Doing the laundry while travelling is just one of those undertakings that is essential, but generally unwelcomed.  I like to save it up and give it one big hit.  In contrast, Karyn washes as she goes.  Quite often, I arrive at the basin to do the shave or teeth thing and find wet ones occupying the space.  She also has this special expanding clothes line that straddles the length and width of our accommodation and transforms into a lethal weapon for unwary wanders of the night.  We actually left it behind in one of our hotels.  But, quick as a flash, the basic ingredients were acquired and another garrotte was created in its place.  A skill Karyn apparently learnt in primary school?  I always thought Acacia Ridge was a tough area.

We were in Brugge, following our epic biking adventure, and the time had come to cleanse the kit.  Thankfully, Karyn had some technical stuff to do on the computer, so I made a dash for the local laundry.  I usually find these places quite daunting, though on this occasion managed to get the washing on its way with a minimum of fuss.  Feeling quite chuffed, I sat back and leafed through the local junk mail.

“Excuse me, but do you speak English?”  I turned and found that I was being greeted by another Australian.  This was amazing, a woman asking a man for directions on what to do in a laundry.  What was also amazing was that within a few minutes we had not only sorted out her washing but told each other our total life story. Isn’t it funny how that just seems to happen sometimes?  Well it does to me anyway.

She was originally from Phillip Island and went to Boulder, Colorado to study Karl Jung, and never left.  I can understand that, as Boulder is known as one of the great wellness cities of the World.  She was travelling through Europe with her partner.  When I mentioned that we had just finished a bike ride through the Western Front, she told me that her father had been in WW2 and was a veteran of the Tobruk campaign – a rare breed indeed.

The tears welled as she recalled the pain of a childhood living with the secrets of war.  Her dad was an obsessive stickler for being on time.  It wasn’t until his latter years that he revealed that if he was late, soldiers lost their lives.  I wonder how many other people are out there still living the wars of their family members.

Washing completed, it was time to move on.

The airport in Brussels was packed and Karyn and I were sitting at gate 51 awaiting our departure to Florence, via a brief stopover in Rome.  The Alitalia flight attendant at check in had assured us that the plane was on time.  We were warned to check this, as Alitalia airline, like many things Italian, was not known for its efficiency.  At the allotted time and on the call of the PA, we rose to take our place in the line up.  It was at this point that Karyn noticed that ROME had been replaced by NICE on the sign above our gate.  Confusion reigned and would be passengers started wandering around in all directions scratching their heads.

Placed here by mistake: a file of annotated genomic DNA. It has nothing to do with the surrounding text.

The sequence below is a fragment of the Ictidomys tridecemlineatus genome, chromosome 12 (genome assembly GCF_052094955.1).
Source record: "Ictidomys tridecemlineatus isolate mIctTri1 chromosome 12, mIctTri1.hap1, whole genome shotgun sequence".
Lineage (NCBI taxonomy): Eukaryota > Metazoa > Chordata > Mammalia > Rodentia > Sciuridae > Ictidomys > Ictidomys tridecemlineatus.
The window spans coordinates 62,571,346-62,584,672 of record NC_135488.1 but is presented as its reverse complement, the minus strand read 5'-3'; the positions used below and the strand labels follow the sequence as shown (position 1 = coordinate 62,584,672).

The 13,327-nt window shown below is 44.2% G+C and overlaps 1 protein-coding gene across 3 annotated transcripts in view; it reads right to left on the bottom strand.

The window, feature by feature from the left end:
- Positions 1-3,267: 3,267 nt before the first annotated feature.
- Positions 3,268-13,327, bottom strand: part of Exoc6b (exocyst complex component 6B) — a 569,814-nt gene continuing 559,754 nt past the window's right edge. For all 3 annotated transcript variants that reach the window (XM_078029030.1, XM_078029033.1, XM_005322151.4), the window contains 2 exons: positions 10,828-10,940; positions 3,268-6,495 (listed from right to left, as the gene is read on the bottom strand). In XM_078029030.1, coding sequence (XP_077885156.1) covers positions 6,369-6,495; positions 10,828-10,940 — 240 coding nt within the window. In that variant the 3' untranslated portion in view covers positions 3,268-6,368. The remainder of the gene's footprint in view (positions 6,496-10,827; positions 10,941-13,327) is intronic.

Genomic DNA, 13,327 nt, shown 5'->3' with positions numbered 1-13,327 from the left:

When in doubt, ask.  So I decided to approach the young attendant at the desk and seek some clarification.  She was busy.  I waited.  She was still busy and continued to ignore me.  I waited.  Eventually, she sighed and gave me this look.  It wasn’t a good one.  “Excuse me, but is the flight to Rome still departing from gate 51”?


As she returned to her work, I thought I detected a quick gaze to the heavens and a whispered “sweet mother of Jesus!”  I was going to enter into a deep theological discussion about the sense of appealing to someone who hadn’t been around for a few thousand years, or who may not have existed at all, but decided to leave it for another day.

The problem was eventually sorted by the lovely attendant who we met on our check in, and we were herded into a sardine tin with wheels for the quick journey to our flight.  I think I was still recovering from the onslaught and without looking, sort solace in Karyn’s hand beside me on the bus rail.  As I stroked her fingers, I was quite surprised to find the hand withdrawn rather quickly.  Somewhat miffed, I turned and found that the withdrawn hand actually belonged to a young Italian gentleman in a suit and a three day growth.  We both coughed and spluttered a bit, and did that macho thing of a few deep Haw Haws!  I was also just about to reveal my true masculinity and discuss the results of The State of Origin football game when we were rescued by the end of our journey.  Karyn just cracked up and was no help whatsoever.

Eventually we did arrive at our destination in Florence, but the planned encounter with our hosts at the apartment was somewhat delayed.  After the shuttle from the airport to the train station, we couldn’t find the right local bus stop and wandered aimlessly around with packs on back for what seemed hours.  It was at this point we debated the merits of having a driver stand at the airport with our name plastered all over a white board.

Following frantic text messages, we finally made our connection and were eventually delivered into the loving arms of our hosts, Allesandro and Azadeh.  They were just wonderful and showed us the ropes of the apartment as well as advice on anything and everything in relation to Florence.

As a result, Karyn is now planning an encounter with ‘The David’ tomorrow at the Galleria dell Accademia.  I have told her that she shouldn’t bother as she gets to see the equivalent on a daily basis.  For some reason, she just cracked up again.  So I guess that there will be no chance this encounter will be missed.  I might have to go along as well and see what all the fuss is about.

Oh, and by the way, our apartment in Florence has a washing machine.